For me, moving to Florida from Michigan in 1972 at the tender age of fourteen was, at first, an assumed nightmare. I was about to go into ninth grade, which would have put me at the top of the social heap in junior high school, and I had just started going steady with my first girlfriend. Now I was being told that we were moving to Florida. I would have to forget about being among the scholastic social elite. I would now be the "new kid" at school. I would have to say goodbye to my very first ever girlfriend and all the new experiences that went along with that. Worst of all, I would not be allowed to take my comic books with me.
Clearly, my parents were trying to ruin my life, having plotted this insane move to Florida, a place where, for all I knew, comic books would be unobtainable. However, things are not always what they seem, and events and experiences can give us new perspectives on life, which is exactly what was soon to happen to me.
The future prospects of a young man growing up in the suburbs of Detroit in the early 1970s weren't particularly bright. Most of my friends, at least the ones who weren't already becoming involved in drugs or other criminal activities, were anxious to graduate high school and get a job in any one of several automotive, chemical or steel factories.
I'm sure some kids there went off to college and careers that would take them to new and better lives, but not most of the kids I knew. Not in that town. Not at that time. For them, nothing had changed except that some of them had replaced their Superman and Amazing Spider-Man comics with underground comics or "comix". (I, too, ventured into the comic book counter culture of underground comics, even before they did, but I'll leave that story for another time.) About then it started to sink into my superhero-addled juvenile mind that my life in Florida wasn't such a bad thing after all. For me, things had been quite different over the past year.
I had never seen a store like it. It was rather dark. The wooden "fixtures", which looked to be homemade, were strewn with comic books of all genres. There were dozens of comic books inside plastic bags pinned to the wall behind a card table that served as the store's check out counter. Its "cash register" was a small metal lock box. The teenager who was apparently operating the store on his own smiled at me briefly before returning his attention to the comic book he was reading.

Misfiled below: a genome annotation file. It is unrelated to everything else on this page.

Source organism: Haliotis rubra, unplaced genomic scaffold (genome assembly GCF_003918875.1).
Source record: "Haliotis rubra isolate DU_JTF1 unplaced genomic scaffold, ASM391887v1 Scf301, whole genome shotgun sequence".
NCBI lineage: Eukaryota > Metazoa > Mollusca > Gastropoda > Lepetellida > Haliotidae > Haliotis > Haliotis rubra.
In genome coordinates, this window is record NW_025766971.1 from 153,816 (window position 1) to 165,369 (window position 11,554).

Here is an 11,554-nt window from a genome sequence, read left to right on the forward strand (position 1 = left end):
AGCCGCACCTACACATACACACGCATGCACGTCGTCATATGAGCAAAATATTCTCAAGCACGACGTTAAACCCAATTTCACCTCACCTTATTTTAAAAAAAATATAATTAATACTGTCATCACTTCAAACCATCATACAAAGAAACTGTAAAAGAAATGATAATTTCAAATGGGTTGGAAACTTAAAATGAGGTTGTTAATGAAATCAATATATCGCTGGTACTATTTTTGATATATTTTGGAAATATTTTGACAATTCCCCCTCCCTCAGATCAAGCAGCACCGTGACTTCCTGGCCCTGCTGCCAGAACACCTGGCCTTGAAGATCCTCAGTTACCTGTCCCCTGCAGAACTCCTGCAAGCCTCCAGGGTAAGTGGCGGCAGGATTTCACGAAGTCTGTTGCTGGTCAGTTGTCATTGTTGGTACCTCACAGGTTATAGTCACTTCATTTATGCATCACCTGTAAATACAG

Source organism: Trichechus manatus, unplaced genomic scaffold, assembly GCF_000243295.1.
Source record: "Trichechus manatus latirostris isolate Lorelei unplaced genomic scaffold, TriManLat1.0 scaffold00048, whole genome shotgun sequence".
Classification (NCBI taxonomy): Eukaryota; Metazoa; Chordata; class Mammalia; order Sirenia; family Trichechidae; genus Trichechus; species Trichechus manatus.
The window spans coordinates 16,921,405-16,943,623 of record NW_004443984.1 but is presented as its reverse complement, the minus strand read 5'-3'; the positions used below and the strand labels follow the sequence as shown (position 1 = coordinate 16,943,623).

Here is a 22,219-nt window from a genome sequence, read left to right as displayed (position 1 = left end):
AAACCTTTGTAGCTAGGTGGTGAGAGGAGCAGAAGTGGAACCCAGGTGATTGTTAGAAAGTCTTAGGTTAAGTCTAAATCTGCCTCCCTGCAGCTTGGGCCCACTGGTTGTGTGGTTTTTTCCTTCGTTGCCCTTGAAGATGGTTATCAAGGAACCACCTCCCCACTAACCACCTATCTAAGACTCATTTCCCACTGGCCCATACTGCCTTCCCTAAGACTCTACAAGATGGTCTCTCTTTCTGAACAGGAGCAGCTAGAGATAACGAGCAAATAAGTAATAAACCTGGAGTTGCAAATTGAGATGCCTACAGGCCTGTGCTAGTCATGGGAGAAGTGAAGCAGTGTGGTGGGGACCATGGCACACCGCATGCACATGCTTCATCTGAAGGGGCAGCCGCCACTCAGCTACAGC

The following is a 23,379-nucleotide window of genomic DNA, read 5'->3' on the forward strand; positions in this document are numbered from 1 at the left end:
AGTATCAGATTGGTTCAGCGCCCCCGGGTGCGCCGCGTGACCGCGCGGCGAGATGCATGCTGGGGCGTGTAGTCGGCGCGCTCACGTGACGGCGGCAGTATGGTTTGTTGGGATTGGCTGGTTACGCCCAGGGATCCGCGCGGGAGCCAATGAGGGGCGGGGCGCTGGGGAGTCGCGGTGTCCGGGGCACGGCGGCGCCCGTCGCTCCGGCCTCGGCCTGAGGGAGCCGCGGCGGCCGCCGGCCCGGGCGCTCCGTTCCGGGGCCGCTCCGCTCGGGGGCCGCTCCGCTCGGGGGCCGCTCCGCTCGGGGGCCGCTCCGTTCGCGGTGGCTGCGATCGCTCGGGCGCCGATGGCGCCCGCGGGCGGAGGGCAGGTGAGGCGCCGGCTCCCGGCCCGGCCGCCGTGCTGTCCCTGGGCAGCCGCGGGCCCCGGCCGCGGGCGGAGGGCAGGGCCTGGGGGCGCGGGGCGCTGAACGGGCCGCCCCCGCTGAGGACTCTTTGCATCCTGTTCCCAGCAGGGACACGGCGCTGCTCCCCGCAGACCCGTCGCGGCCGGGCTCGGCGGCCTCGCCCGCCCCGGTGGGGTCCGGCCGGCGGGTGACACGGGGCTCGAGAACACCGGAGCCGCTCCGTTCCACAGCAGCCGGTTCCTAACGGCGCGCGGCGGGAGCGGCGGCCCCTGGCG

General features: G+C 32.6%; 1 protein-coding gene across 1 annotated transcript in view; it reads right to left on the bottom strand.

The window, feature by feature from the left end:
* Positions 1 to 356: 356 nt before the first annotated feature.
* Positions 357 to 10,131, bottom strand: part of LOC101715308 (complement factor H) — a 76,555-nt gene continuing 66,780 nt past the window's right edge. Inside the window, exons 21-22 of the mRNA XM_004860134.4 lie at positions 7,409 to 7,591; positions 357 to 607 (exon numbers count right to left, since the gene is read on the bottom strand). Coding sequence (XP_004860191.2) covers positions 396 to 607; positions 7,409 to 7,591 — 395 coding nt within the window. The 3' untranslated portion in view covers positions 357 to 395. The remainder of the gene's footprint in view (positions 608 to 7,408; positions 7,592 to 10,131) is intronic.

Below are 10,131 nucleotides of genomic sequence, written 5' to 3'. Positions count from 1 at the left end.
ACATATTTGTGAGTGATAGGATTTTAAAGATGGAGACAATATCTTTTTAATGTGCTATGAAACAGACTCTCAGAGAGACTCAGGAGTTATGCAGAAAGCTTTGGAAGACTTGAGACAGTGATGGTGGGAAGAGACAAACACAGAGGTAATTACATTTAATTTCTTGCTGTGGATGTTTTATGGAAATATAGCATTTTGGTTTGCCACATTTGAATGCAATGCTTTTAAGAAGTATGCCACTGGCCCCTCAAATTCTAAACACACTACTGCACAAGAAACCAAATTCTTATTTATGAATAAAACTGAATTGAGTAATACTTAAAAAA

"Do you have the new Superman comic book by John Byrne?" I ventured.
"Not out yet," came the reply from behind the comic book.
I glanced up at one of the many comic book pinned to the wall behind the young manager. It was an issue of Amazing Spider-Man. On the bag hung a handwritten price tag. "$15", it read.
Something twitched in that back of my brain. Fifteen dollars? I owned that comic book. It was sitting in my closet in the box of comics that my brother had given back to me. The cover price was 20 cents. From 20 cents to $15. The twitch in the back of my brain moved forward.
Comic books had value?
I looked around the store and realized that, with few exceptions, the only thing this store was selling was comic books. Wow. A store that could make a profit solely on the sales of comic books? It was an enlightening experience, another in a string of situations and influences that would continue to steer me down the path to the life of a comic book pusher.
Next time in "Confessions":
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